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A discussion on survivor’s guilt

Last Modified: June 03, 2018

Healthy Mind

Today is Cancer Survivors Day, an occasion to celebrate second chances and the gifts that come at the intersection of medicine and miracles. But for some, the concept of beating the odds comes with an added dose of guilt. Lydia Miller, manager, Chaplaincy and Volunteer Services, and a four-year breast cancer survivor, helps us explore these emotions and how we can change the dialogue.
What is “survivor’s guilt”?
To put it simply, “survivor’s guilt” is exactly that: Feelings of guilt or shame experienced by those who survive an illness, crisis, trauma or an incident in which others have not survived.
Why do you think so many experience these emotions?
When you survive a life-altering experience such as cancer, a horrible accident or a suicide, your emotions are understandably all over the place. There may be periods of simultaneous relief and gratitude for just being alive with times of intense sadness and feelings of unworthiness. These emotions are normal after surviving a physical or emotional traumatic event.
What would you tell a patient experiencing survivor’s guilt?
I would tell them that it is completely normal to feel that way for a season. Similar to the grieving process, survivor’s guilt is usually part of the healing process. However, it’s important to note that if these feeling are irrational and interfering with daily life, it is also perfectly acceptable and highly recommended to get professional help.
What role does hope play in survivorship?
Webster’s Dictionary describes hope as “the desire to obtain some good with the expectation of getting it”. In other words, hope believes that the goal is not only possible, but obtainable. Hope implies that better days are yet to come despite the pain. Hope takes the pain and propels it into action, moving forward and looking ahead for the good. Hope answers the “where” question; Where will I take my pain from here? My father, a retired minister, often states, “God does not waste our sorrows,” and I believe that to be true. Good can come from bad experiences. Joy can come from pain. Beauty can come of ashes.
What role does purpose play?
Having a sense of purpose can propel us forward as well. Instead of staying stuck in shame and despair, purpose helps us look at the “what”. What can I do with my pain? How can I honor the memory of those who did not survive? What can I do with my life because of what I have experienced?
What role does faith play?
For me, faith answers the “why”, but not in the way most people think. When I was diagnosed nearly four years ago, I asked God “Why me?” Then, a dear college friend died. I plunged deeply into survivor’s guilt. I was so grateful to be alive and well, but simultaneously devastated at the loss of my friend and the pain her family was experiencing. Like me, she had breast cancer. Like me, she had beautiful children, only hers were much younger. Like me, she had faith that God created her with a plan and purpose and she lived out her faith daily. She was strong, wise, disciplined, kind, and her life touched so many. My friend fought hard and was determined to beat this ugly cancer. We often exchanged Facebook chats, messages, Bible verses, prayers, and a lot of talk about faith and hope, and, even, death. What my friend so beautifully taught me was “why NOT me?” We discussed that our “why” questions might not be answered this side of Heaven, but we both trusted that God knows the “why”, sees the bigger picture, and will make all of the life’s pieces work together someday. Though I miss her terribly, I know this isn’t the end of our friendship. This has eased the burden of “guilt” for me like nothing else.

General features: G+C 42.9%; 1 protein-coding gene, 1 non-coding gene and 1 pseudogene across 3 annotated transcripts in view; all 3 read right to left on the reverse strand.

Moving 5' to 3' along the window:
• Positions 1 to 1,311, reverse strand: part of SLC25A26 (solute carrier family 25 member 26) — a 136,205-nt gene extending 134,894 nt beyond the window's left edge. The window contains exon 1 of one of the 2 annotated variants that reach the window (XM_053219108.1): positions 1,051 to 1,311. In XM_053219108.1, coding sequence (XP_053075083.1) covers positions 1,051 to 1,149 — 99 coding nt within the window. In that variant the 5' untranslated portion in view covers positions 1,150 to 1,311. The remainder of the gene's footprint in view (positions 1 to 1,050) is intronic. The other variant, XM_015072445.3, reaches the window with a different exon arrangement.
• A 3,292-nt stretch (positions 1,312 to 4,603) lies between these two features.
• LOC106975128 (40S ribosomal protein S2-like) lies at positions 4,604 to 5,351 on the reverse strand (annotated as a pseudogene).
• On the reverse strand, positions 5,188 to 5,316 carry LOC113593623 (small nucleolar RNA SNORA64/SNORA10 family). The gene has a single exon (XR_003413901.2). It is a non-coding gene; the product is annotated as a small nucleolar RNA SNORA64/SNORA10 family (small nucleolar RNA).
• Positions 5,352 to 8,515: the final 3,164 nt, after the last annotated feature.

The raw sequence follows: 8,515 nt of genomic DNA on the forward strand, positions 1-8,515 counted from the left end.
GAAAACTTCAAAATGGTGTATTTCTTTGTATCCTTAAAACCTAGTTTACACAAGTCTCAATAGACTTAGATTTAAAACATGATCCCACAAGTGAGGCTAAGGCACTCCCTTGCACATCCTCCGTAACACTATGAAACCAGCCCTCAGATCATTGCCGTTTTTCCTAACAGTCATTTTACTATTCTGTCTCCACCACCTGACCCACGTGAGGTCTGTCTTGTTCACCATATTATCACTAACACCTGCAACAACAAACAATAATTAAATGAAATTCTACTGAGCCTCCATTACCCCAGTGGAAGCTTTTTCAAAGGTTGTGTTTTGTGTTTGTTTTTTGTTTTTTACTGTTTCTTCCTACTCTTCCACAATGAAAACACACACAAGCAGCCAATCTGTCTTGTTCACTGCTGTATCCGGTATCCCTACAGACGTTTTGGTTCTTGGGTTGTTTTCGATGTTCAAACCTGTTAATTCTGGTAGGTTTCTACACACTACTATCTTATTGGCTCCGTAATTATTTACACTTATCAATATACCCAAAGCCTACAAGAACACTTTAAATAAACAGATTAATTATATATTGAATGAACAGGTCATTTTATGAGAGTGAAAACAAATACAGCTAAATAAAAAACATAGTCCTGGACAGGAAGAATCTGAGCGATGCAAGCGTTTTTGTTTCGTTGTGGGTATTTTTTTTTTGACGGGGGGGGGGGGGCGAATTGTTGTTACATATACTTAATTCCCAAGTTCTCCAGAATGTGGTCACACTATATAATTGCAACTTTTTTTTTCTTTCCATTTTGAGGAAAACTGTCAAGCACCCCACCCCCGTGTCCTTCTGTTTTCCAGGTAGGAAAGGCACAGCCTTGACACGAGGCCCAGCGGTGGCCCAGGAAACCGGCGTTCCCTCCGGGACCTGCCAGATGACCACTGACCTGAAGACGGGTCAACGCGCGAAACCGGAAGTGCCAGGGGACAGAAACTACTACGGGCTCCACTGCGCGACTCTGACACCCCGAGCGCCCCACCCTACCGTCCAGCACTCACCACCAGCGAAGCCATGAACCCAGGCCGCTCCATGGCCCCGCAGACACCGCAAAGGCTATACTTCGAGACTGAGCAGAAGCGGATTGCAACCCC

What is a healthy way to view one’s survivorship?
No one is exempt from pain in life. At some point, all of us have choices to make regarding the pain we encounter in life — to sink into despair or to allow the good to come from the pain. This is not an easy feat. It requires determination. But, sowing seeds of love and hope into those who have encountered similar pain will reap a harvest of joy like none other.
What are some tips for working through survivor’s guilt?
A gratitude journal, prayer, talking to other survivors, creating space for working through the feelings, and doing things to honor the memory of the loved ones who died were all instrumental in my journey. Positive self-talk is also so important.
What did you take away from your cancer battle?
Cancer has taught me to live with intentionality. I am deeply grateful for a second chance at life and I’m determined to make it count. I love deeper, I laugh harder, I take more risks, I stress less, I cherish each and every moment I have with my family and friends. For me, it’s about living out the purpose God has for my life (which incidentally is how I became a chaplain!).
What should someone with a loved one experiencing these feelings consider?
Listen, reassure, love unconditionally, and allow your loved one to walk the road of healing. Realize that there are parts of the journey that must be walked alone. There are no quick and easy fixes. Allowing time and respecting the journey is probably the most helpful tool. Again, if irrational thoughts and behaviors are persisting and interfering with daily life, please reach out for help. There are so many wonderful professionals in our area that specialize in assisting with this process.
How should we say to someone experiencing survivor’s guilt?
Say “I’m sorry”, “I love you”, “No matter what happens, I will be right here”. Sometimes no words are needed. The quiet, steady presence of one who loves us unconditionally is enough.

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